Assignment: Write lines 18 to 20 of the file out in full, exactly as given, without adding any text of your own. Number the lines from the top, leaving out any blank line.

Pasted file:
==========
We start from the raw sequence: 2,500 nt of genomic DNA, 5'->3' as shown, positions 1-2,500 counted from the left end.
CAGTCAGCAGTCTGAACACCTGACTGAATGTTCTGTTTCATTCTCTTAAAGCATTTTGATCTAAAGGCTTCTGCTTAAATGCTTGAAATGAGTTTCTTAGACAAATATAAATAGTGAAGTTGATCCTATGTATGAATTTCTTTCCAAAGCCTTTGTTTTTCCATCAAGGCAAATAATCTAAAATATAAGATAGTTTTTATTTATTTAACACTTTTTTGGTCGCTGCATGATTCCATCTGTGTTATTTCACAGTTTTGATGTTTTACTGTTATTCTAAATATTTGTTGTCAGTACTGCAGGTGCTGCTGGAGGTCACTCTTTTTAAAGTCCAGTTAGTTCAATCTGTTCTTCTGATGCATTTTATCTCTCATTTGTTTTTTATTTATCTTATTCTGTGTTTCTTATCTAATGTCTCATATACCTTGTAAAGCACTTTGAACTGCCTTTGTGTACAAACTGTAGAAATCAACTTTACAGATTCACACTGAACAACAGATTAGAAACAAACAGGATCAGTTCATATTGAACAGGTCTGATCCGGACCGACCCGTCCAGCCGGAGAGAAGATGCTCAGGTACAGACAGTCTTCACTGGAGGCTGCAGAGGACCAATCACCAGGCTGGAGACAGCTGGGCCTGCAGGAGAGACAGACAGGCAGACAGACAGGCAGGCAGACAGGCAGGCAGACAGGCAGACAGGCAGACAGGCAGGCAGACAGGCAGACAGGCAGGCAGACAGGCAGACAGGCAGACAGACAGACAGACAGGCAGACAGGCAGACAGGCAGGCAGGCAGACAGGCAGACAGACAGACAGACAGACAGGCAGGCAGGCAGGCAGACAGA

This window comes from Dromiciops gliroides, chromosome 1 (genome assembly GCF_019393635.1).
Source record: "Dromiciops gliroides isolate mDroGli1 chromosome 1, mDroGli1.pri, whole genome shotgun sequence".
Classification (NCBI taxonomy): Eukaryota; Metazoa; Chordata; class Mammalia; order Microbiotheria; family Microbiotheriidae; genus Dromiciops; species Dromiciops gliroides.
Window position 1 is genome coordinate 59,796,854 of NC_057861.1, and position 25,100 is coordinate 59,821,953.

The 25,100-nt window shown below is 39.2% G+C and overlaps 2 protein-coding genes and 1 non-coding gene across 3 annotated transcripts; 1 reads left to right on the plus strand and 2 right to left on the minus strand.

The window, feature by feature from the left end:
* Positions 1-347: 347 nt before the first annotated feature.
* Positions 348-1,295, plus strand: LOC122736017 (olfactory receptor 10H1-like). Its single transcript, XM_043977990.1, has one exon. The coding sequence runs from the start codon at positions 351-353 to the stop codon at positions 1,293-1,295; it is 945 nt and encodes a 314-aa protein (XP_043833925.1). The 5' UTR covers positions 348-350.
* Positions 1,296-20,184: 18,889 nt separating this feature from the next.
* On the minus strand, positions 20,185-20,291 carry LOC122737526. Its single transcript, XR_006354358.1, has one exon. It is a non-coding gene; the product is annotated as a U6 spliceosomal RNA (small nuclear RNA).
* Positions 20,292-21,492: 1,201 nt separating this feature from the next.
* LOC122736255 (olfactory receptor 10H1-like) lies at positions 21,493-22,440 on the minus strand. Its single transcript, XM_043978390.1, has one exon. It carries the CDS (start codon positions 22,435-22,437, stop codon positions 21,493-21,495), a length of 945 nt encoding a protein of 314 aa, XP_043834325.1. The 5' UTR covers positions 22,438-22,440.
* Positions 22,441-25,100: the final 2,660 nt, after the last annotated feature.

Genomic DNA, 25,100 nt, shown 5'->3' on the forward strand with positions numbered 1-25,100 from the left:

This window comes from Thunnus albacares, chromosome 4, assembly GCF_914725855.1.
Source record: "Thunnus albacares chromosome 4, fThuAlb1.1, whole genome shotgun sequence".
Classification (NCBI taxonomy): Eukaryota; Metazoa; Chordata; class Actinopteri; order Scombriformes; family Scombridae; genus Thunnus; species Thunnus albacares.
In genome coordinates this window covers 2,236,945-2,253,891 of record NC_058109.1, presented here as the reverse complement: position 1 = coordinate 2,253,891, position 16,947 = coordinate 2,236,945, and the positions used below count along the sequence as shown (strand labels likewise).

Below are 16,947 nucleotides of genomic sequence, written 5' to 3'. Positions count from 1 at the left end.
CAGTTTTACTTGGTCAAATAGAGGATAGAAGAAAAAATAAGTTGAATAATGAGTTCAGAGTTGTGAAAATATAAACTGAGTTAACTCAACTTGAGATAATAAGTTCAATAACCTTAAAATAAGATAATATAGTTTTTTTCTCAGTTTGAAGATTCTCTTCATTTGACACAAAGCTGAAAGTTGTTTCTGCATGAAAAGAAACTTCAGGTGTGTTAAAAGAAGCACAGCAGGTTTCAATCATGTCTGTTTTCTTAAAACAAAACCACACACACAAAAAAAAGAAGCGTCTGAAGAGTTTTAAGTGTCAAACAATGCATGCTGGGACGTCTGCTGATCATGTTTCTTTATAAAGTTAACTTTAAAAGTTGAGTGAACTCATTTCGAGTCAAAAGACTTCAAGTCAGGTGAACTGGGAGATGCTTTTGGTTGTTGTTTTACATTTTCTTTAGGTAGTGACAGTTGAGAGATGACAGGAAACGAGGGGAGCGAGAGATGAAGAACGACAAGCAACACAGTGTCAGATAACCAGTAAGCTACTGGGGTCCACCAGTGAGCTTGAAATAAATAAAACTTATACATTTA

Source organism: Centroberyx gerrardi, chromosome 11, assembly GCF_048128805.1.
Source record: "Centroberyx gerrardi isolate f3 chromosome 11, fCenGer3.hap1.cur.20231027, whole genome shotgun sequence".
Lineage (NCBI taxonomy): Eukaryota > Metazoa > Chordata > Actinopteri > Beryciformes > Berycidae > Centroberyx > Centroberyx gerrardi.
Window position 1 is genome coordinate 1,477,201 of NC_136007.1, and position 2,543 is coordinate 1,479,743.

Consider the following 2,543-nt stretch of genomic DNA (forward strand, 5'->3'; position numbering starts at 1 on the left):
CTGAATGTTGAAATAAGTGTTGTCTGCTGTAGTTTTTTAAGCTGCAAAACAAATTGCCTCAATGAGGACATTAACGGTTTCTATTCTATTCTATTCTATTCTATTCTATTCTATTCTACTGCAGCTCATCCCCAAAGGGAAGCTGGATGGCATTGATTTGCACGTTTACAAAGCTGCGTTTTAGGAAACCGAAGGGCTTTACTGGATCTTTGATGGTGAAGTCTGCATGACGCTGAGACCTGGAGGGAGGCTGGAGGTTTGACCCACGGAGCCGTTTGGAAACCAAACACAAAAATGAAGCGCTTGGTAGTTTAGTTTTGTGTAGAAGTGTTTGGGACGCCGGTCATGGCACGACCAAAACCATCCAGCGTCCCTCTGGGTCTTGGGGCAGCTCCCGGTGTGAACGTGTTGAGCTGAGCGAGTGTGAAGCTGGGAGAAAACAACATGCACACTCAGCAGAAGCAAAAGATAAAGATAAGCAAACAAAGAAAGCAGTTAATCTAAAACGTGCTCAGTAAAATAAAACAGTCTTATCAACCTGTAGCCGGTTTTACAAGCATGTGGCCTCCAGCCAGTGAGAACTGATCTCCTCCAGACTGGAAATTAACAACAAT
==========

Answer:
Source record: "Thunnus albacares chromosome 4, fThuAlb1.1, whole genome shotgun sequence".
Classification (NCBI taxonomy): Eukaryota; Metazoa; Chordata; class Actinopteri; order Scombriformes; family Scombridae; genus Thunnus; species Thunnus albacares.
In genome coordinates this window covers 2,236,945-2,253,891 of record NC_058109.1, presented here as the reverse complement: position 1 = coordinate 2,253,891, position 16,947 = coordinate 2,236,945, and the positions used below count along the sequence as shown (strand labels likewise).